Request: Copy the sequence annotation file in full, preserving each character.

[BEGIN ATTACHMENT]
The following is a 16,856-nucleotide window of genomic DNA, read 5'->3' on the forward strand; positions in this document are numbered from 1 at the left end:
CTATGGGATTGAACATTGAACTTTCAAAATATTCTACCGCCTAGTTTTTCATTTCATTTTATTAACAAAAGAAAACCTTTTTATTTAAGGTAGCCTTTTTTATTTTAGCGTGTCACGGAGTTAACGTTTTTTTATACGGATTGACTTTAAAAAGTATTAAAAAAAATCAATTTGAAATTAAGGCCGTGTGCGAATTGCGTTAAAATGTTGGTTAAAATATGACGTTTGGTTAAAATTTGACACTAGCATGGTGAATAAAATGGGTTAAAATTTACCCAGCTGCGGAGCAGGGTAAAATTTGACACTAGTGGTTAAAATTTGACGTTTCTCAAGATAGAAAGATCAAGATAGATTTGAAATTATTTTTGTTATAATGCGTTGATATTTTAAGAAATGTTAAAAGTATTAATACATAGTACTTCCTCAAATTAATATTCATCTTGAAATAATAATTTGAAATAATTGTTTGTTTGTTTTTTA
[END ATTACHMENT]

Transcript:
The following is a 16,856-nucleotide window of genomic DNA, read 5'->3' on the forward strand; positions in this document are numbered from 1 at the left end:
CTATGGGATTGAACATTGAACTTTCAAAATATTCTACCGCCTAGTTTTTCATTTCATTTTATTAACAAAAGAAAACCTTTTTATTTAAGGTAGCCTTTTTTATTTTAGCGTGTCACGGAGTTAACGTTTTTTTATACGGATTGACTTTAAAAAGTATTAAAAAAAATCAATTTGAAATTAAGGCCGTGTGCGAATTGCGTTAAAATGTTGGTTAAAATATGACGTTTGGTTAAAATTTGACACTAGCATGGTGAATAAAATGGGTTAAAATTTACCCAGCTGCGGAGCAGGGTAAAATTTGACACTAGTGGTTAAAATTTGACGTTTCTCAAGATAGAAAGATCAAGATAGATTTGAAATTATTTTTGTTATAATGCGTTGATATTTTAAGAAATGTTAAAAGTATTAATACATAGTACTTCCTCAAATTAATATTCATCTTGAAATAATAATTTGAAATAATTGTTTGTTTGTTTTTTA